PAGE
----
Reginald David Johnston, MSc Addiction Psychology & Counselling, scholarship recipient
After a four-year apprenticeship, he became an electrician at the age of 19 and worked in the trade for almost a decade. Then, aged 28, he joined the Metropolitan Police Service, where he has worked as a uniformed officer as well as spells in CID, the Missing Persons Unit, Professional Standards, Civil Actions, Counter Terrorism and the Mounted Branch.
"You could say I've already had two careers," says Reginald as he looks back fondly on his past. "But I always had a feeling that my education was incomplete, so in 2002 I enrolled at LSBU as a part-time undergraduate."
This was some undertaking for Reginald, who studied whilst working full-time and with two young children. "I'm incredibly proud that I graduated from my LLB (Hons) Law with a 2:1, " he says. "I think part of the reason for that is because I had felt for a long time that such undertakings were 'only for other people' so it was a wonderful feeling to be able to demonstrate to my children that education can be a lifelong fun adventure."
After the success of his undergraduate study, it was only a matter of time before Reginald started considering study at Masters level. "I was keen to consider studying, and started looking for a course in addiction counselling," he says. "After scouring the web, I couldn't find anything that fitted the bill for me, and it was only then that I thought to see what LSBU had to offer in the field. I was delighted to find the exact course I was looking for on the university website."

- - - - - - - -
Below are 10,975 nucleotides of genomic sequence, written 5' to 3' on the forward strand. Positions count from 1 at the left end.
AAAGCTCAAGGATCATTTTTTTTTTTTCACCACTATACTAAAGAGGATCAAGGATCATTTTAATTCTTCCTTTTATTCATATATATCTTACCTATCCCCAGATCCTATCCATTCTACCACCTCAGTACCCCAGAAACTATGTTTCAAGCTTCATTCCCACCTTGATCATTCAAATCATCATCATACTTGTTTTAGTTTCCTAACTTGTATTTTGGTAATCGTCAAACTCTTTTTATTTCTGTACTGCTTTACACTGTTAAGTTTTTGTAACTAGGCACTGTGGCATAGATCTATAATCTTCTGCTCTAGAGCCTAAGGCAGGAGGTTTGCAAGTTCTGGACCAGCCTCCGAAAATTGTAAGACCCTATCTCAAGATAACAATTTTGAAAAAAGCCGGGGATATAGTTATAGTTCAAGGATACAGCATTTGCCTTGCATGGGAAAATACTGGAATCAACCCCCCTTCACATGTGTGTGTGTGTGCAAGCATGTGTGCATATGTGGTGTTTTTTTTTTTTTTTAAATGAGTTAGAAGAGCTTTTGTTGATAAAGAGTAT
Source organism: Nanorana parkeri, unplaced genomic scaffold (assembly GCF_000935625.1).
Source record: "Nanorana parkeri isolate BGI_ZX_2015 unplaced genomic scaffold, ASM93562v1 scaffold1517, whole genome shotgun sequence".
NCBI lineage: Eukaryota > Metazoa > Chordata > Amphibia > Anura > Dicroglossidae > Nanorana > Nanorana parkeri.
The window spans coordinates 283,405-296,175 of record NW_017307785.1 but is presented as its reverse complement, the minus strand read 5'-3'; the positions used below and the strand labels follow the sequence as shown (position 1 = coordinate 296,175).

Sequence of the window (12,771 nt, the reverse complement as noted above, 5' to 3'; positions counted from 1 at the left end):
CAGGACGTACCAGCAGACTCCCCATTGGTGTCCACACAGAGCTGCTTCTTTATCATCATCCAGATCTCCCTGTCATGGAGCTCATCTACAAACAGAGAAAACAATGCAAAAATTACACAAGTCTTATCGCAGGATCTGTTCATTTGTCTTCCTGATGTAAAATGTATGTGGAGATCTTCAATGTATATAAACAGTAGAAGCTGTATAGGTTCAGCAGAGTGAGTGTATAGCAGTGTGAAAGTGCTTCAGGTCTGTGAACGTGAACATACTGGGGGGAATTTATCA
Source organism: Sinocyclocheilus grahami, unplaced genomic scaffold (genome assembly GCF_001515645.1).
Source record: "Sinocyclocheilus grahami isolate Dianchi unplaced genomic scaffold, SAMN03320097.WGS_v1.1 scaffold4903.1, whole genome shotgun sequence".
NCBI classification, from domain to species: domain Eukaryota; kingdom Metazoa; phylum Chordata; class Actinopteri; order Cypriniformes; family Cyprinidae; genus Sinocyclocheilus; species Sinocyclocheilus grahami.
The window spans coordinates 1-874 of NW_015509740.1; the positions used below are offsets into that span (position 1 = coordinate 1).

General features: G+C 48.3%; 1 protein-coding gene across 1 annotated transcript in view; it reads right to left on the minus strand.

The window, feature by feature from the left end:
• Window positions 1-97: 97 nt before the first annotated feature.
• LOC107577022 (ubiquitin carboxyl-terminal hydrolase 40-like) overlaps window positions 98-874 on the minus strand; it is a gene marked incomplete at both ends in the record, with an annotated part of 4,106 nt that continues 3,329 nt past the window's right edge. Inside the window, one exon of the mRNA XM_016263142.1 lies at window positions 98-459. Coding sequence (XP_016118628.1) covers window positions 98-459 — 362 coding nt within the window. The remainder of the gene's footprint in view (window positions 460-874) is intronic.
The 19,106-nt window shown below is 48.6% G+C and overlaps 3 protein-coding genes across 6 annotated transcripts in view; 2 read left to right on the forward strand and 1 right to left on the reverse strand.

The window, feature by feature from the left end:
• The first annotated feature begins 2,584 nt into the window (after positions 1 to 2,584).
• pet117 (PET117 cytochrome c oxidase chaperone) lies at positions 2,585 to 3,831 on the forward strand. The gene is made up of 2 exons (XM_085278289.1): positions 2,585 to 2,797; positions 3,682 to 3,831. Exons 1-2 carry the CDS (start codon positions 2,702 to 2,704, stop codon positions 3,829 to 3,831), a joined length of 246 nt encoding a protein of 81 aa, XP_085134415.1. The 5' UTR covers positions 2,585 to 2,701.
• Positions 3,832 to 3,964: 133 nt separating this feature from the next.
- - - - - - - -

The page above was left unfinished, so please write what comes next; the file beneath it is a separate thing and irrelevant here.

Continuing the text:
Competitive on price
For Reginald, LSBU was the ideal place to continue his studies. "I knew the quality of the teaching staff and facilities, and the location was ideal as well," he says. "I spoke to some people who were already studying the course I wanted to do, MSc Addiction Psychology & Counselling, and they were very positive about it too. The fact that LSBU was competitive on price without compromising on quality or reputation was also a very important factor."
Despite the competitive pricing, Reginald was still keen to explore other funding avenues, and discovered that LSBU graduates with a 2:1 undergraduate degree or higher can apply for a Vice-Chancellor's Scholarship. For LSBU alumni, this takes the form of a £1,000 bursary to help with the costs of study.
"The application process for the scholarship was easy and straightforward," says Reginald, "and I was absolutely elated to discover I had been granted an alumni scholarship. I felt valued, enthused and vindicated in my choice of university, the course I am studying, and my belief that what I had accomplished pre- and post-graduation was recognised as meaningful and worthwhile."
Reginald feels that emotional impact of his scholarship success has been just as important as the financial help it has given him. "Knowing that part of my fees is being met by the scholarship certainly takes away some of the financial pressure," he says, "but it has also reassured me that I am a worthy recipient of the scholarship. It inspires me to make the most of the opportunities that LSBU can offer me, and makes me determined to achieve the best grades possible."
It's an enthusiasm that Reginald aims to carry forward into what he refers to as his 'third career'. "I want to be an excellent Addiction Counsellor," he says. "I want to use my own life experiences and my continued personal growth to help others make positive changes in their lives. Can there be a better contribution to society than to help people to move from addiction – with all that entails – to becoming happier members of society?"